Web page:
Arthur's voice came to him through a mist. "What ails you, sir?" the young King asked in concern.

Merlin's sight cleared and he straightened up. "Nothing," he said brusquely. "A secret lost in a dark forest, long ago." The gaze he turned on Arthur was full of pain. "Let me go now. And may the Gods grant that I get there in time!"

From the Hardcover edition.
Rosalind Miles|Author Desktop

About Rosalind Miles

Rosalind Miles - Isolde, Queen of the Western Isle

Photo © Carolyn Djanogly

Rosalind Miles is a well-known and critically acclaimed English novelist, essayist, and broadcaster. Her novels, including Guenevere, Queen of the Summer Country and The Knight of the Sacred Lake, the preceding volumes of the Guenevere Trilogy, have been international bestsellers. Visit her online at www.rosalind.net

Author Q&A

ROSALIND MILES is a well-known and critically acclaimed English novelist, essayist, and broadcaster. Her novels, including the Guenevere trilogy, have been international bestsellers. Rosalind divides her time between homes in California and England.

Reader's Guide|About the Book|Author Biography|Discussion Questions

About the Book

Tristan and Isolde, star-crossed lovers in the time of King Arthur, have been celebrated in poems and legends throughout the ages. Now, gifted storyteller Rosalind Miles—bestselling author of the stunning Guenevere trilogy—sets the fated duo in a dynamic, freshly imagined epic of conquest, betrayal, and desire. The first volume of a new trilogy, this lavish retelling infuses the well-loved Tristan and Isolde story with intimate details and heartstopping political intrigue—and introduces us to the intoxicating Isolde, as we've never seen her before, healer and princess, torn between an earth-shattering love and her obligation to a queenly lineage. This guide is designed to help direct your reading group's discussion of Rosalind Miles's breathtaking Isolde, Queen of the Western Isle.

About the Guide

In the golden time of Arthur and Guenevere, the Island of the West shines like an emerald in the sea, one of the last strongholds of Goddess worship and Mother-right in the British Isles. Isolde, renowned for her beauty and her gift in the healing arts, stands to inherit the throne of Ireland from her tempestuous mother. But when a mysterious visitor arrives on the island seeking help for a deadly wound, Isolde's world turns upside down and her fate shifts in a new direction. The stranger is Tristan, heir to the Cornish throne and Ireland's enemy thanks to the reckless war waging between the two nations. As the world around them spirals into mayhem and Isolde is forced into a political marriage to Tristan's uncle, the King of Cornwall, Tristan and Isolde are drawn inextricably together by a powerful love that must remain hidden or destroy them both.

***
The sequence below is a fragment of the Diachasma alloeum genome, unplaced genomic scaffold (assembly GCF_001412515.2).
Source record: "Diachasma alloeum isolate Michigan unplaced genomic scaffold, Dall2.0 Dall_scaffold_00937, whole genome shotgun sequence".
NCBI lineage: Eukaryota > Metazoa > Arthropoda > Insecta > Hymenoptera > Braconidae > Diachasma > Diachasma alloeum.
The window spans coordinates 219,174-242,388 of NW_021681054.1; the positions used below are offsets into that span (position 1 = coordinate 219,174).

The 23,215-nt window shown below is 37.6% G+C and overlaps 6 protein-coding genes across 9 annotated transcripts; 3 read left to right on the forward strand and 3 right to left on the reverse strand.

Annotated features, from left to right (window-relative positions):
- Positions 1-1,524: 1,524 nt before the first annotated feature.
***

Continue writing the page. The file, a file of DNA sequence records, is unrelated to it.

Meanwhile, Isolde enters the world of international statecraft determined to bring peace to both Ireland and Cornwall and to defend the ways of the Goddess from hostile new elements. But she is an inexperienced queen and danger lurks around every corner of her new home. An ambitious Christian priest infiltrates the Cornish court, plotting the demise of the ancient, hallowed ways of life; Tristan's cousin Andred connives to overtake the Cornish throne; the King's mistress conspires to ruin Isolde by revealing her affair with Tristan; and the Queen of Ireland continues to put the sacred island's future in jeopardy with her irrational behavior. Only the guidance of the Lady of the Sea and the intervention of the mischievous, shape-shifting Merlin will enable both Isolde and Tristan to survive the cross-currents of fate.

About the Author

Rosalind Miles, Ph.D., is the author of sixteen books, including the bestselling Guenevere trilogy and the pop feminist classic, Who Cooked the Last Supper? Dr. Miles holds degrees from Cambridge University and the Universities of Leicester and Birmingham, and is a sought-after lecturer, essayist,and broadcaster. She lives in Kent, England, and Los Angeles, California.

From the Hardcover edition.

Discussion Guides

1. Merlin is a mysterious character throughout the novel, orchestrating key events in everyone's lives and often saving the day with his otherworldly powers—yet he's sometimes hampered by the limitations of his magic. When do you see his powers failing him? In what ways does he directly or indirectly affect Isolde and Tristan? Who is the "broken bird" in his vision at the end of chapter one? Why do you think Merlin is cruel to Guenevere and unwilling to help in the issue of Arthur's paternity?